Gina walking through the neighbourhood wearing a coat with her hands in her pockets and smiling

Being persistent with the GP about my dementia symptoms has benefitted me

Gina recognised something was wrong but it was a challenge to make the GP listen to her concerns. Committed to finding an answer, Gina persisted. She eventually received a diagnosis of vascular dementia, which helps her to continue living a good quality life.

Everything started when I had a stroke.

I was a single mum of four, who returned to education as a mature student and became a primary school teacher. From there, I moved into a school for children with behavioural problems – I loved being able to help them. Then I became a deputy headteacher.

At the time of the stroke, I was an acting headteacher, covering for several colleagues who were off sick.

I recovered well from the stroke, but developed epilepsy. Despite this diagnosis, I carried on with life, including keeping my licence to drive my car.

Gina looking out her window towards fields

Gina noticed changes and wanted the GP to listen to her concerns.

Explaining to the GP something's wrong

Shortly after, I began to notice a series of changes. I became depressed. I had falls. I got mixed up. I struggled with speaking and missed words in sentences. I even stopped reading because that became too hard, and I had trouble with numbers.

All of this was followed by a mini-stroke. I went to see my GP, but they said they couldn’t find anything wrong with me. 

I kept repeating “I’m not right” to my doctor to try to get them to listen. You know how you feel inside.

I will admit, I have somewhat of a stubborn or persistent personality, so I kept going to see the GP until I eventually got an appointment with a consultant.

In the film below, Gina shares the importance of talking to your GP when you know something's not right:

Not long after my appointment with the consultant, I received a letter. Eventually, I received a diagnosis of vascular dementia.

Coming to terms with a dementia diagnosis

I was split. 50% of me knew what it was going to say, and 50% was in shock.

Oh my goodness, it couldn’t be dementia?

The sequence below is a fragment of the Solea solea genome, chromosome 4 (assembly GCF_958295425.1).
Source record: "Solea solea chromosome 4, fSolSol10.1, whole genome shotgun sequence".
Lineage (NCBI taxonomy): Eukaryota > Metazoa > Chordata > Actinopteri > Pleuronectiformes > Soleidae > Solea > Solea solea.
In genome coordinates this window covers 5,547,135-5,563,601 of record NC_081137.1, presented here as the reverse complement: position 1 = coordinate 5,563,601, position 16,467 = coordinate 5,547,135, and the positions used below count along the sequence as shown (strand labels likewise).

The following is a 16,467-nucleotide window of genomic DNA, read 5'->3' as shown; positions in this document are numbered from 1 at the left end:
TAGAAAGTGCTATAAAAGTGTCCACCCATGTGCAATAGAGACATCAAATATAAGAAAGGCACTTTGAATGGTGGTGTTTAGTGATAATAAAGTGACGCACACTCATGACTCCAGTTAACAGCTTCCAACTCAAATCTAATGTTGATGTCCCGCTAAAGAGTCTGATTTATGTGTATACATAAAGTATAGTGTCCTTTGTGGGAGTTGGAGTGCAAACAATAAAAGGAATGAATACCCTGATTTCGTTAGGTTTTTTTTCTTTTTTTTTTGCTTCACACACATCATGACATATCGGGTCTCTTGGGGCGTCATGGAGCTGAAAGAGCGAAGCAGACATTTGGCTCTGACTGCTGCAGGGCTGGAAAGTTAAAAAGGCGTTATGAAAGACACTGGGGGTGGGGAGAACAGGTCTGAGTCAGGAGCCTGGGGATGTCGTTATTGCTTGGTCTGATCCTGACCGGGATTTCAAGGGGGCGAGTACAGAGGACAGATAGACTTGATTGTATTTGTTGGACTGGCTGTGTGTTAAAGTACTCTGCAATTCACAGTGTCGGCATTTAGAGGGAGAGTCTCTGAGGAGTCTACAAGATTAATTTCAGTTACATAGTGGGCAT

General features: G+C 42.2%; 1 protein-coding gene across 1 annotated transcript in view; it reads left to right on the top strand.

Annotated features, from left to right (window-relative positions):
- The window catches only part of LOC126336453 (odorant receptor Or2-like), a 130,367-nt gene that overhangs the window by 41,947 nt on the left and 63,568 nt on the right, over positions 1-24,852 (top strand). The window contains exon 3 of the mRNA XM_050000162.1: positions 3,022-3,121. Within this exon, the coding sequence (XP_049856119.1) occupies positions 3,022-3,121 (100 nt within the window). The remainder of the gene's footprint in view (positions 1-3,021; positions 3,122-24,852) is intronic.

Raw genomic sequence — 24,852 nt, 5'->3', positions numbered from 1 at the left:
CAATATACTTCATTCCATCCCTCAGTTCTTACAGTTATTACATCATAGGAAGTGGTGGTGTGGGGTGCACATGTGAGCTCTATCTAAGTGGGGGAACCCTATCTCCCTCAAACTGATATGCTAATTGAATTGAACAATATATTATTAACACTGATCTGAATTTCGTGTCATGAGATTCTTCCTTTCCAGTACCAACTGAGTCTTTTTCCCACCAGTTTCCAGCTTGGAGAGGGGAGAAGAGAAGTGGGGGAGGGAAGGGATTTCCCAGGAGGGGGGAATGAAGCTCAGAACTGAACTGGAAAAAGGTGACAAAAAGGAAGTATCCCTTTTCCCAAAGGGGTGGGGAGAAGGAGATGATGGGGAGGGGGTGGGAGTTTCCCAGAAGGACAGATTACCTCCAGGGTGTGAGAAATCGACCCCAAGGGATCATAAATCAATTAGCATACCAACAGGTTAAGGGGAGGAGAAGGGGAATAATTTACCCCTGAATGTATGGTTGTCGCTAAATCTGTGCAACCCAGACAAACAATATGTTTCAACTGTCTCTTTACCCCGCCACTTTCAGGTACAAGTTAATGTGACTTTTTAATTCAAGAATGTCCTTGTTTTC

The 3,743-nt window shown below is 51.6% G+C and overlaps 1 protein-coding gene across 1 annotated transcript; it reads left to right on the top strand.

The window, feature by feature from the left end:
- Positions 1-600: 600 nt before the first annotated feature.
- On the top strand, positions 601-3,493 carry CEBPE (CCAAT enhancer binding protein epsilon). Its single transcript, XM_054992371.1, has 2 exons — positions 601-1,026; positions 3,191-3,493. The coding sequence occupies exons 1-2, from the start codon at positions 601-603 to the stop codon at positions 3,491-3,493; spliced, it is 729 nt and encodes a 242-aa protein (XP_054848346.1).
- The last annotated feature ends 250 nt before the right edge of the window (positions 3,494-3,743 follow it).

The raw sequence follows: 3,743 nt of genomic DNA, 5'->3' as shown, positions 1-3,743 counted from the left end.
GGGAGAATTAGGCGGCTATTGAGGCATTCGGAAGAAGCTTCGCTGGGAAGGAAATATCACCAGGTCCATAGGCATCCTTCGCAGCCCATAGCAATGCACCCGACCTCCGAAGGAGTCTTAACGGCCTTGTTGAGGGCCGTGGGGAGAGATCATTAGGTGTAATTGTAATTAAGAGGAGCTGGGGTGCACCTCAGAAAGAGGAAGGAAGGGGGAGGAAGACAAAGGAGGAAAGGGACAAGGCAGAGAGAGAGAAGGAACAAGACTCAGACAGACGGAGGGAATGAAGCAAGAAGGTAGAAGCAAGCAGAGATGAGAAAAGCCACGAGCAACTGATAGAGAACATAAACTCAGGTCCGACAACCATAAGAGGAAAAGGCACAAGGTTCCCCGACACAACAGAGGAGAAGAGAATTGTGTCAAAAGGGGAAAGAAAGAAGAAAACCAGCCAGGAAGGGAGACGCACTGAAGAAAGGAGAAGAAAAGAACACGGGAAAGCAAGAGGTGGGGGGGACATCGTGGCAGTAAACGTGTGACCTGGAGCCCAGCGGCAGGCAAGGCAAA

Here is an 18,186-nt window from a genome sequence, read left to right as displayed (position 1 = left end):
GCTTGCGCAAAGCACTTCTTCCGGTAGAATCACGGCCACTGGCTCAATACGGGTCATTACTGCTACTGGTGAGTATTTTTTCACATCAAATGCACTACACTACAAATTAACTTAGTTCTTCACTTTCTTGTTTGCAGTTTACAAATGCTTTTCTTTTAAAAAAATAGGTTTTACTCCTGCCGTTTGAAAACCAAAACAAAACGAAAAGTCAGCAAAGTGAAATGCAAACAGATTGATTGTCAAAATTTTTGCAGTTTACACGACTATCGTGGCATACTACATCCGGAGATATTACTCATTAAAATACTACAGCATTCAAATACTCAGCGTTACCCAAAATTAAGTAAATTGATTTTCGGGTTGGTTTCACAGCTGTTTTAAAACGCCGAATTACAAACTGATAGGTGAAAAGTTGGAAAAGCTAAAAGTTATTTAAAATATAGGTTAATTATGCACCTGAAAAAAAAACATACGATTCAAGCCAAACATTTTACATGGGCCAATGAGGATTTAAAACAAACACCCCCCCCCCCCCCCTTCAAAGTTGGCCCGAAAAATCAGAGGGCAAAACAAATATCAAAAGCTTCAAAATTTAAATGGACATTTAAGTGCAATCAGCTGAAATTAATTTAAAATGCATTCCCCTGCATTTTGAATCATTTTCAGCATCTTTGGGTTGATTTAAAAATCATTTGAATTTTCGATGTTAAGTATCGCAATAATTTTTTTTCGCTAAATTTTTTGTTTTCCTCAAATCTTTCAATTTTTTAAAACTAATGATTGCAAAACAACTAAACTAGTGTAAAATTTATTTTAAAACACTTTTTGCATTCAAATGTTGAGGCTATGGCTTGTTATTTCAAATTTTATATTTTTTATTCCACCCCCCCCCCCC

My world emptied out. It seemed so unfair. Had I not had a hard enough life with the two strokes? I had such a successful career, something that was mine that meant a lot to me because I come from a real working-class home.

After some time, I said to myself “You’re still here. There are people who are worse off.”

Gina standing in her hallway facing the viewer and smiling

Gina was committed to finding an answer and says she's relieved to now have her diagnosis.

Getting support from Alzheimer’s Society

A little while after my diagnosis, Alzheimer’s Society phoned. My consultant had told them about me, and their Dementia Connect service got in touch. I was a bit shocked but appreciated their support.

Our dementia advisers are here for you.

Someone from Alzheimer's Society came around to visit. It was their Dementia Connect team who put me in touch with a memory choir, which then led to another choir.

Choir has given me so much joy!

The songs have so much variety and there are many that I remember from my youth. They're not so much 'pop' songs, but tracks I remember from the working men’s clubs I tended. I worked in them when I was in my 20s - the memories are so uplifting and positive.

Through the choir, I’ve met people who are different from me, which I enjoy. Together we’ve been out on trips – I've made some great friends.

It comes to something when you have to get dementia to find a social life!

Why it's important to get a test for dementia

Getting a diagnosis of dementia can give you a better understanding of the condition and what to expect. Timely diagnosis can help you make important decisions about treatment, support and care.

Benefits of a diagnosis


Add a comment

After 5 difficult years my husband was finally diagnosed with Fromtal lobe dementia . That was it . No help ,no advice ,no support .
Just a diagnosis and a form to fill about Power of Attorney !